20 Years of Serebii.net: An Interview with Creator Joe Merrick
A lot can happen in 20 years. Fads come and go, interests change, and passion projects lose their luster as we move on to something new and exciting.
We caught up with Merrick and chatted with him about how the Pokemon news scene has changed over time, how he's altered his approach to keep up with information floods, and what still stays the same.
Merrick started Serebii.net back in 1999, a year after Pokemon Red and Pokemon Blue debuted outside Japan, and two years before Pokemon Gold and Silver were set to release in the UK. Multiple Pokemon fansites were popping up left and right then, all for basically the same reason: Poke-fever had gripped the world.
Merrick was no exception. When asked why he wanted to start a Pokemon website with a friend, he said:
It's mostly because Pokemon was the "in" thing when I started. It was the thing everyone was talking about and that we were all into, so it really felt like it was the choice.
It isn't as if he had no experience with the series before that point, though. In an earlier interview with the PUCL Podcast, Merrick said he begged his mother to import Pokemon Red after he, like so many others, got a taste of the franchise by playing a friend's copy at school.
It's hard to say what really grabbed me. I think because it was so different to everything that I had played up to that point."
Unlike other PokeFan websites, though, Merrick's stayed hyperfocused on its original goal. Where other sites in the Articuno Islands network of the late '90s gradually drifted into fanfiction or faded away completely, Serebii continued delivering news about the mainline games, then the anime and films, and eventually the various spinoffs that appeared as the series was catapulted to global popularity.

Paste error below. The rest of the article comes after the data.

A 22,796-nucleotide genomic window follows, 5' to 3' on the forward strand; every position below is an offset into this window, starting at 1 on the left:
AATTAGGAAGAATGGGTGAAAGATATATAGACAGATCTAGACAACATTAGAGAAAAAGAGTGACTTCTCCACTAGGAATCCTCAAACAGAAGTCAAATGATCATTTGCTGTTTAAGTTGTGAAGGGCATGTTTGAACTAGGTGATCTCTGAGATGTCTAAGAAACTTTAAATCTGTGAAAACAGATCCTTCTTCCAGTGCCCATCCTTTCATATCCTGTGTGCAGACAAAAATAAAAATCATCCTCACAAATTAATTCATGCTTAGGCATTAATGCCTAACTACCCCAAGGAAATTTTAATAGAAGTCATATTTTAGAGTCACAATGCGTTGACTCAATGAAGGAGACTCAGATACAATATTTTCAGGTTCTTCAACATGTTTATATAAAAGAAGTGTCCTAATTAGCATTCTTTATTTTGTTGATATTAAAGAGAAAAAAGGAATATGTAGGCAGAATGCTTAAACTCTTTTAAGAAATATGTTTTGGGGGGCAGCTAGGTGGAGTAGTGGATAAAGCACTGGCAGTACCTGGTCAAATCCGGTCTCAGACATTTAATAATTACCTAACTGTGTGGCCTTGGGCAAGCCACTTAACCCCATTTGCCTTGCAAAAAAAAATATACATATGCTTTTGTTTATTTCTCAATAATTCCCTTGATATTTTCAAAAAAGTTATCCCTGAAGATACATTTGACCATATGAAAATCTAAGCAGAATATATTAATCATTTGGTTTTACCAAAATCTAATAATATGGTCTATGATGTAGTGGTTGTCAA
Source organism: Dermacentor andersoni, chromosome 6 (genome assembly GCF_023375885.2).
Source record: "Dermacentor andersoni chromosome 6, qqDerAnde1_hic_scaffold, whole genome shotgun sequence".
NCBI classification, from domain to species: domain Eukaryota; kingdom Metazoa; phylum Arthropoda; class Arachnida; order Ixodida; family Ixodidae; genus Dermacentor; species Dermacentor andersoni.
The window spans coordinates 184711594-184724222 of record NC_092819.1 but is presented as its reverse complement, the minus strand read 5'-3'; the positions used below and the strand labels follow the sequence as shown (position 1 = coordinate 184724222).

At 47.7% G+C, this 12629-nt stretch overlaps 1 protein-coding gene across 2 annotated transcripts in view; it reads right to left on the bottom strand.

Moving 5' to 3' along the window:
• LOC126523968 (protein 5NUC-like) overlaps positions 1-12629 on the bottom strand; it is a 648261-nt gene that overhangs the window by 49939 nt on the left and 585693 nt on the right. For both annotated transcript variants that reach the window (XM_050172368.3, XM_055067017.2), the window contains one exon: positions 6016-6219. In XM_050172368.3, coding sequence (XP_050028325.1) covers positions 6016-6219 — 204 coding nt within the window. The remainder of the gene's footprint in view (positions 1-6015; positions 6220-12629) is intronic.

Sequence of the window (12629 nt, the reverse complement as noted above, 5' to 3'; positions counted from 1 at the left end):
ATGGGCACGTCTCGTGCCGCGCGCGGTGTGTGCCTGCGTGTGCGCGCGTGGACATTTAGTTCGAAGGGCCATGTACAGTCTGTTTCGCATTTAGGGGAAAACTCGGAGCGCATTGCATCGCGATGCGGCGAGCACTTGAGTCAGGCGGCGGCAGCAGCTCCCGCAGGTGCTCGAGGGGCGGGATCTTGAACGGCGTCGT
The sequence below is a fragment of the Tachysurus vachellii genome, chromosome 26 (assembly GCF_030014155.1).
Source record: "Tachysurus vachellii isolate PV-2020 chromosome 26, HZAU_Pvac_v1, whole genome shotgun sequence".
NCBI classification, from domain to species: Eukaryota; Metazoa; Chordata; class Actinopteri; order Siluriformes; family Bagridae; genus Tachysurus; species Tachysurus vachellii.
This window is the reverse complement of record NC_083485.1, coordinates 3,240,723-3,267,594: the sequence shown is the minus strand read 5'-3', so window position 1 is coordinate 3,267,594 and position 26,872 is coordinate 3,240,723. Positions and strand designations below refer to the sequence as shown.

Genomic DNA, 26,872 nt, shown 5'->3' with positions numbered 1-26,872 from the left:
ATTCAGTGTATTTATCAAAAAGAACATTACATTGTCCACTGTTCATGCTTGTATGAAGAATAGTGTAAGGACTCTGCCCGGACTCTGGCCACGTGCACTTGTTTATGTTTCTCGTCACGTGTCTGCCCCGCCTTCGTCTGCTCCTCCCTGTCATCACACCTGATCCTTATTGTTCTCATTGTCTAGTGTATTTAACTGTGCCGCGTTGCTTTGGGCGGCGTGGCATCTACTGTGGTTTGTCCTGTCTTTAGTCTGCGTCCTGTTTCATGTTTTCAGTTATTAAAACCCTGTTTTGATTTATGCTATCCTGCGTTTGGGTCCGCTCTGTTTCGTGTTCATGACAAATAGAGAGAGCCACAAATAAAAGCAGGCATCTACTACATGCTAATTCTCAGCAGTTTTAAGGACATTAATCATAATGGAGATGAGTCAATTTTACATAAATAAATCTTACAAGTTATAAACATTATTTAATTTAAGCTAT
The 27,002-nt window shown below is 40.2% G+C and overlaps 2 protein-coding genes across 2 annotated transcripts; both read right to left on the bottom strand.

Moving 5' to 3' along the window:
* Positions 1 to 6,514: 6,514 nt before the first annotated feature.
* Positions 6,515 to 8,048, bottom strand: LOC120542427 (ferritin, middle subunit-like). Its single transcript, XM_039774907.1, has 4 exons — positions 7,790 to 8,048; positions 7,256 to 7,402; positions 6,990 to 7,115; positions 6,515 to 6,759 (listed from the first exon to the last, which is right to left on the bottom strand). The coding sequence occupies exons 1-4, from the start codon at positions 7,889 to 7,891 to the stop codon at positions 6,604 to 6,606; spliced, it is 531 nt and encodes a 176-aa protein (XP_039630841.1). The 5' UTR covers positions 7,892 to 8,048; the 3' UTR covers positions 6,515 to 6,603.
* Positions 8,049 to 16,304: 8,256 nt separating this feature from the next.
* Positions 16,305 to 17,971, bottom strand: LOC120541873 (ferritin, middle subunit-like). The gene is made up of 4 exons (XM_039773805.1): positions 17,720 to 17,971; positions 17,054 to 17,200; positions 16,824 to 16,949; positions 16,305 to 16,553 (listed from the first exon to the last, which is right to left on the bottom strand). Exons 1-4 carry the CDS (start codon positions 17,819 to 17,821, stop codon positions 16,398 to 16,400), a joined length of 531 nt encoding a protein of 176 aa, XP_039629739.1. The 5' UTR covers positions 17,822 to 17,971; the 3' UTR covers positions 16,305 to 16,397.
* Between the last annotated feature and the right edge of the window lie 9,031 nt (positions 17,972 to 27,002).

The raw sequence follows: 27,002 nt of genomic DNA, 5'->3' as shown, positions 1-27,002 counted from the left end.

Initially, keeping this up wasn't quite so difficult. "... you never really had to be on it the instant things came [out]" he mentions. But with the series' increased popularity came more demand for news, as much of it as possible. Merrick reflected on that:
It's become more cut-throat... now if you're just half an hour late you'll get responses from people chastising [you] for being late. So this means I have to be more prepared for news to drop at any given moment.
Keeping up with increasing volumes of news and audience expectations isn't the only challenge, though. With increased popularity and access to image editing technology, you naturally get faked images, false leaks, and a range of other bamboozles.
Merrick has developed a knack for separating lies from truth, though.
It's really the little things. Typically people try to go for a Japanese magazine image when making fakes and those are so easy to detect with a trained eye.
Things like sentence structure, language, and even page formatting makes it so obvious. It's definitely something a trained eye can see.
However, it's not as straightforward as false information being passed off as false. Some "leakers" have occasional bits of truth in their content, leading people to believe their information is correct or at least to not pass it off as false.
Others are well-meaning, though work with incorrectly translated material. Merrick suggests it's especially difficult when people want to believe something is true, even when it isn't.